Critical Thinking and Assessment

Critical Thinking and Assessment

As faculty seek to make CTS the gold standard and the aim of dental education, it is important to assess their investment of time and effort. It is also important to consider what the purpose of assessment will be.  The purposes of assessment can range from diagnosis to research and accountability. For example, asking students to take critical thinking skills test inventories allows researchers to diagnose students’ critical thinking skills. 65 This information could be used to make decisions about where to focus instruction. Also, test scores could be shared with students so that they become aware of their CT strengths and weaknesses. 65  The scores that result from an administration of a critical thinking skills inventory midway through students’ program or at the end can be used to inform teachers about the effectiveness of their efforts to teach student CTS. 65  When critical thinking scores become available researchers can explore how instructional practices or the design of the curriculum influenced outcomes. For example, qualitative inquiry could be used to examine the amount of time used (i.e., by documenting the frequency of critical thinking strategies) to develop students’ CTS in didactic and/or clinical learning environments and compared to empirical changes in students’ CTS. Qualitative inquiry could also be used to interview faculty and students about the quantity or quality of instruction that is aimed at developing students CTS. Providing information about students’ CTS might also result in holding dental schools accountable for the students’ critical thinking skills prowess. 65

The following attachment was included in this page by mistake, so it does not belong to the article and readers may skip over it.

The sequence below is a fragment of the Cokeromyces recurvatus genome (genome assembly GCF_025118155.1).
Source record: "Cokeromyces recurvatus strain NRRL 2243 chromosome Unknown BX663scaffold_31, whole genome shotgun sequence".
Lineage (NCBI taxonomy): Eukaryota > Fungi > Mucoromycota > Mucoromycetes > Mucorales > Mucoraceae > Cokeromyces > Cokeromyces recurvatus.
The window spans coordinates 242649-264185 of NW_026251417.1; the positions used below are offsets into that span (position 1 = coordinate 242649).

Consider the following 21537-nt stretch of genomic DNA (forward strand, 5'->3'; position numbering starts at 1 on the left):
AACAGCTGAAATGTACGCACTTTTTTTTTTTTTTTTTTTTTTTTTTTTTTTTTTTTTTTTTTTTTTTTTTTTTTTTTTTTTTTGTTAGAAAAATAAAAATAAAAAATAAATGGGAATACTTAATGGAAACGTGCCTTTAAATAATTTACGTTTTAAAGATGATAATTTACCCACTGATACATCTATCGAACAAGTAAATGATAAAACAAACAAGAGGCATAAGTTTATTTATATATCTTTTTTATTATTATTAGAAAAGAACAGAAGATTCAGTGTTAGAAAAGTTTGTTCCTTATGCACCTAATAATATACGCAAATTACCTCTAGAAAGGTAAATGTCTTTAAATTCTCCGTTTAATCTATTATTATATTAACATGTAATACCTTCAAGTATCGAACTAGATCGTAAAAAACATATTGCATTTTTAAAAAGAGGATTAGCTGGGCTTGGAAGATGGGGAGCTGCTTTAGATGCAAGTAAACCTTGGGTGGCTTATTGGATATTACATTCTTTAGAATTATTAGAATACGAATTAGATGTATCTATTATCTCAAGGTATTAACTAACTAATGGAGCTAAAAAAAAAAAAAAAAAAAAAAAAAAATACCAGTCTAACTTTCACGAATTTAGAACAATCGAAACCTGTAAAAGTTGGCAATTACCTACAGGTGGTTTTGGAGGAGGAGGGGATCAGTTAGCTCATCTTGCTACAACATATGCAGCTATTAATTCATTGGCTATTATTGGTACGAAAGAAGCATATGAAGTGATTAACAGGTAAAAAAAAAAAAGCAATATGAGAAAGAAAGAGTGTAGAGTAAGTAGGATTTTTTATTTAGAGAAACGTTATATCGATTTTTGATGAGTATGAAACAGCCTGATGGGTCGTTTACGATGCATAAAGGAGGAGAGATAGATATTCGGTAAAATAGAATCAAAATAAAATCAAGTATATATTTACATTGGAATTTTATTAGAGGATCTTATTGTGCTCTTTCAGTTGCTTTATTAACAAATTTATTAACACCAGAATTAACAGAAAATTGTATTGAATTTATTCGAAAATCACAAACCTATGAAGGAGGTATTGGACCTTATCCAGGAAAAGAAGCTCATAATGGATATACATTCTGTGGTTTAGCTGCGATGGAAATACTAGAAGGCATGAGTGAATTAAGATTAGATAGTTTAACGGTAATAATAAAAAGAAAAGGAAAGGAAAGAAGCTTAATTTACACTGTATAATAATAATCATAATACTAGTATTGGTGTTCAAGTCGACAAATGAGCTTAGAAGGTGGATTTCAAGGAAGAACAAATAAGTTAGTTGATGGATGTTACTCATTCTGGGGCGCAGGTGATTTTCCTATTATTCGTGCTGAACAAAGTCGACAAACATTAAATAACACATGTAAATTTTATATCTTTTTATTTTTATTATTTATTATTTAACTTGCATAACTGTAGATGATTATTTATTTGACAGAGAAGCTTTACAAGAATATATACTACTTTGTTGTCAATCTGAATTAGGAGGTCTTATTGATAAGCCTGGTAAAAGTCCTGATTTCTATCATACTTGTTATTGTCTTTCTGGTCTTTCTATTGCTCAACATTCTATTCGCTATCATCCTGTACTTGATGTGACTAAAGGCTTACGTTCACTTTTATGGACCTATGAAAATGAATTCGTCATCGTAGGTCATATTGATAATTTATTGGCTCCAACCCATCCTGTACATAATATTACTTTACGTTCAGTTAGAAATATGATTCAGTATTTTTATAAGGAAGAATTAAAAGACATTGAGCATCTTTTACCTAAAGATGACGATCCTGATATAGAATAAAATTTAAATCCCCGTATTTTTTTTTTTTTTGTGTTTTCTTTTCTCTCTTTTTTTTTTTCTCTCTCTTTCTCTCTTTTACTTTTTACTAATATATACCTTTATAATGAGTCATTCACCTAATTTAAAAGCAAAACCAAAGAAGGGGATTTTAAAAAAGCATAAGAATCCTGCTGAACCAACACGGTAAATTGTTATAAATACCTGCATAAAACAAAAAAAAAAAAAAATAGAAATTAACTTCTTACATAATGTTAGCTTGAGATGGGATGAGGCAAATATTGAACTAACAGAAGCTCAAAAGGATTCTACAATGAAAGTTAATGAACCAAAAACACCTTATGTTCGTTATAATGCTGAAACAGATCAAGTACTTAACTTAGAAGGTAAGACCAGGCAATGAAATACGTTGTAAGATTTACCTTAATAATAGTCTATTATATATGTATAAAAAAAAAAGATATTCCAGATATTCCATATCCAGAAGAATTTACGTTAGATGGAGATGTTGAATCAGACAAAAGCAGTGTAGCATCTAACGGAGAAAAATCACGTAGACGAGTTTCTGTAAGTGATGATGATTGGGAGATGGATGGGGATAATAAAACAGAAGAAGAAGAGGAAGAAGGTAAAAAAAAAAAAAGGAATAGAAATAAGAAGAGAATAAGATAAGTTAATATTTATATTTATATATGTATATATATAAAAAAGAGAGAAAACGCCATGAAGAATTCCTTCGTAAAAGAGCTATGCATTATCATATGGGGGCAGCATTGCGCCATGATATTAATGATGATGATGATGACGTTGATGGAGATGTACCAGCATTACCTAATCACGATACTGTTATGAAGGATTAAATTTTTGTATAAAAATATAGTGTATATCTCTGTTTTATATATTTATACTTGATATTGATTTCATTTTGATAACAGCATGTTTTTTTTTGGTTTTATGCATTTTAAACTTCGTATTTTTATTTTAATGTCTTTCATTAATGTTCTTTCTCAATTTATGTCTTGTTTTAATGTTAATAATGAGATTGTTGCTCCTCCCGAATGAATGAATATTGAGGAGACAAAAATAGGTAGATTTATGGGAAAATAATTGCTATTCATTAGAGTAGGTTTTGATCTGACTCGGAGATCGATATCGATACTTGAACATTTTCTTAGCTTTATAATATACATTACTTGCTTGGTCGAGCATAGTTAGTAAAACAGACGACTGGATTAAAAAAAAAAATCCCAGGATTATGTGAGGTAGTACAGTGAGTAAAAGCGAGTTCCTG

Currently some dental schools, for example, are participating in a study that will correlate third and fourth dental students’ critical thinking skills using the CCTST with their GPA, and National Board Scores for Part I and Part II. As more dental schools across the US and Canada participate in studies like this one, information about the usefulness of the CCTST measure may become better known. However, it is important to recognize that the NBDE will soon become pass/fail.

In a study about the predictive validity of the CCDTI and CCTST on dental hygiene students’ performance on the National Board Dental Hygiene Exam (NBDHE), William et al. reported that CCTST explained a statistically significant (p <. 05) amount of the variance (exceeding GPA, number of college hours and student’s age) in students’ (n = 76) multiple-choice and case-based NBDHE scores.66 The CCDTI scores were not a significant predictor of either outcome.

The CCTST and HRST are measures of general CTS, are not domain specific to dental skills. Other researchers may chose to develop a measure of critical thinking that specifically measures dental skills.  Such an endeavor is likely to take several years, although it may be worth the effort. More studies are needed in dental schools to explore how instruction leads to changes in students’ dental critical thinking and whether variables like GPA, demographics, or board scores predict pre-test, post-test changes in mean scores.